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In the end, of course, the only numbers that matter are the ones on the scoreboard.
But there are a lot more numbers than those to be found in the NFL and they pile up in enormous stacks as the seasons go by. These various digits, when investigated separately, can help reveal why a scoreboard looked the way it did at the conclusion of 60 minutes of football.
This investigation process is pretty much constant within the 32 franchises as those in charge try to improve the look of their won-loss record.
So we will bring in the microscope today and take a peek at recent results from the Dallas Cowboys, who as the 2014 season gets underway hope that an advancement will be made from the current string of three consecutive breakeven campaigns.
Herewith, after close study, we offer five numbers that likely must improve if such an advancement is to take place.
The first number, which happens to be 24, refers to a particular player but can also be looked upon as symbolic of the entire team.
Running back DeMarco Murray has played in 24 games over the last two seasons -- 10 in 2012 and 14 in 2013.
Of all the factors that decide NFL championships, injuries are likely the most important of all.
A game or a season can turn with the loss of a quarterback, a running back, a receiver, a pass-rush specialist, a shut-down corner.
A healthy season is often a happy season for individuals and teams, and it would be of great help to the Cowboys if Murray could remain damage free for an entire year.
Here is why: Of all the running backs who carried the ball as many times as Murray did last season (271), no one had a better yards-per-carry average (5.2). Murray scored nine rushing touchdowns, which was only three off the league lead.
He is the real deal when it comes to producing results, so it figures that when he is going full steam, the Cowboys' chances improve.
The defensive statistics from 2013 were nothing to write home about, but two of them stand out. They are the second and third numbers pinpointed for improvement.
One of them is 19.32. That is the number of passing attempts the opposition made in between sacks by the Dallas defense, and that is a lot. Worst in the league, in fact.
Teams threw plenty against the Cowboys last year. Only the Eagles, Vikings and Cardinals faced more passes than did Dallas, although the numbers might have been skewed a little by the 42 throws produced by Peyton Manning in that wild three-point Denver victory on Oct. 6.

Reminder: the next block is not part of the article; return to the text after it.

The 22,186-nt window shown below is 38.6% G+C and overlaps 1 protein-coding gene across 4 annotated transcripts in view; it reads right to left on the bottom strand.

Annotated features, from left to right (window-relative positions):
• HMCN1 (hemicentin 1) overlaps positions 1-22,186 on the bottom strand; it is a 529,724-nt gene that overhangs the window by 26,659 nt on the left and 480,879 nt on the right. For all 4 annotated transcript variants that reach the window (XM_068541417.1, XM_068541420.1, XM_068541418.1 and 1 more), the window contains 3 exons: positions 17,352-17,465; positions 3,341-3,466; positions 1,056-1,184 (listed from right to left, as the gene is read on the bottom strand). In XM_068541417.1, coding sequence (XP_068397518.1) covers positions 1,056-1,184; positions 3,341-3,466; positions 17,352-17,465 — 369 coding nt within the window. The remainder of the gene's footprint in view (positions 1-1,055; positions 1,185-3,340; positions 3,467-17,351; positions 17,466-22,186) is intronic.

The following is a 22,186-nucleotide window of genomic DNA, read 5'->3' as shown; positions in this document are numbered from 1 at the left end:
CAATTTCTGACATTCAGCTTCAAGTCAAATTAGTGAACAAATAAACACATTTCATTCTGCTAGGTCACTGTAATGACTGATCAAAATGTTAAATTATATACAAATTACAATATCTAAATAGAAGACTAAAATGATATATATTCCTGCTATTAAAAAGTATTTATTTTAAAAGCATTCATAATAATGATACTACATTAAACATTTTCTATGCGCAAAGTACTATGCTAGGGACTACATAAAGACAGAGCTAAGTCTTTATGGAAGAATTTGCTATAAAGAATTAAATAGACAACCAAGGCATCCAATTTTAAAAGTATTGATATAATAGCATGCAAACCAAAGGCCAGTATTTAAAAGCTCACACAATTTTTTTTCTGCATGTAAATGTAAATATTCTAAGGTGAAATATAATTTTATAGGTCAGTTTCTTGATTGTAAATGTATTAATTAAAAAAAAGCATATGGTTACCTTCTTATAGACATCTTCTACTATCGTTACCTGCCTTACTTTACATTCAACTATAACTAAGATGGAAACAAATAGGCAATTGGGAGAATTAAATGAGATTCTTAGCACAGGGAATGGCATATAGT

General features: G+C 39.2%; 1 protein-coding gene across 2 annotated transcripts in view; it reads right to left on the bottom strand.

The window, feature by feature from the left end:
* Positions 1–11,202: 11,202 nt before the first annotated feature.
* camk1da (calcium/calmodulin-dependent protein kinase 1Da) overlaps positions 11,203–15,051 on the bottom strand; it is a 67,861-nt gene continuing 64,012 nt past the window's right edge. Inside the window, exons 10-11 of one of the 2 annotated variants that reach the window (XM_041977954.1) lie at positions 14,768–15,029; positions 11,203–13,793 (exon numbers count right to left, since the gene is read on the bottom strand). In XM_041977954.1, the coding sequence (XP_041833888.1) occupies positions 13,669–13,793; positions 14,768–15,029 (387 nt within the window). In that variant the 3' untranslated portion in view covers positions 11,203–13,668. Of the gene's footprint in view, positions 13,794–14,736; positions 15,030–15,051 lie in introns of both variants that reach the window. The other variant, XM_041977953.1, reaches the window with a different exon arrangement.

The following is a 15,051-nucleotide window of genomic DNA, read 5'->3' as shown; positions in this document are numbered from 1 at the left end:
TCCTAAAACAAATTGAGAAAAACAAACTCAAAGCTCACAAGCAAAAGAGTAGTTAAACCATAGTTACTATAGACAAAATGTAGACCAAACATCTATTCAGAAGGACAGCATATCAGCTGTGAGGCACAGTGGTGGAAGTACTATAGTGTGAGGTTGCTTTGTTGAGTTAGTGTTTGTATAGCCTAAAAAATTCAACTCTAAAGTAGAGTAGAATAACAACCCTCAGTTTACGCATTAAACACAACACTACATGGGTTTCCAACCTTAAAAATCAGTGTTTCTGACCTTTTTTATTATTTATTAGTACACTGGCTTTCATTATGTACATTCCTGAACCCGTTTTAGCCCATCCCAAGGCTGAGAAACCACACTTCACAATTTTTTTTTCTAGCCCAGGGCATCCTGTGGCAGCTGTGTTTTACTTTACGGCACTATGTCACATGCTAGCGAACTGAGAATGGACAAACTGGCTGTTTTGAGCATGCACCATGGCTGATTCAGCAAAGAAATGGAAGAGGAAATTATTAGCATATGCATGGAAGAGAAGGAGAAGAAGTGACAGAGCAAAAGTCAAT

Nevertheless, a goal for the Cowboys this season will be to put more pressure on the quarterback.
The Carolina Panthers, for instance, recorded a sack every 10.3 times the opposing team attempted to pass.
Sacks interrupt drives, get teams off the field and dramatically give you a better chance of success.
They also keep your defense from giving up 415.3 yards per game, which is the other defensive number that stands out from last year.
That is a monumental statistic and clearly cannot be repeated if Dallas hopes to move above the .500 mark. It is somewhat remarkable, actually, that the Cowboys managed the kind of record they did in 2013 having given up such a robust number of yards.
Dallas was easily at the bottom of the heap in total defense. The Cowboys allowed 18 more yards a game than Minnesota, which was second worst.
Super Bowl champion Seattle ranked No. 1 in yards allowed, giving up 141.7 fewer per contest than did the Cowboys – almost a football field and a half.
There is usually a correlation between offensive and defensive numbers. After all, if the opposing team has the ball a lot it means that your offense does not have as many chances as one would like.
Which leads us to the number 63, representing the sum total of third-down conversions the Cowboys had in 2013. [embedded_ad]
Dallas actually produced some offensive figures last year that give hope for the future. The Cowboys lost only eight fumbles and they scored a point for every 12.44 yards they gained. That ranked second in the NFL behind the mighty Denver offense, which is saying a lot.
Shockingly, despite its record, Dallas was fifth in scoring, although that offensive shootout against the Broncos again figured into the equation.
The trouble is that the Cowboys just didn't have enough chances. They ran 957 plays for the entire season, fewest in the league.
Of those 957, 180 were third downs, again the NFL's least. And of those 180, Dallas converted 63 first downs, just under four a game. The Giants and Buccaneers were next worst with 69 conversions.
The numbers would suggest that Dallas has the offensive firepower to move the ball, but when your team is running fewer plays than the competition it has been given a hole from which it might not be able to escape.
Finally, our last number is 4.
That, as it turns out, equals half the total of Dallas' losses last season, but it also stands for the number of times the Cowboys lost a lead in the fourth quarter. On another occasion (against Kansas City) the team closed within one in the final period, but could not get over the hump.
And once more, in the season-ending loss to Philadelphia, Dallas was unable to convert a two-point try that would have tied the game in the closing moments.
The Cowboys, in other words, were unable to finish.
Despite the defensive difficulties, despite the injuries, the Cowboys were in position to create a winning record and push their way into the playoffs. A play here or a play there would have turned the trick, but too many times those plays did not appear. Creating those plays this year will go a long way toward putting the team on the right track.
Improving some of those other numbers wouldn't hurt, either.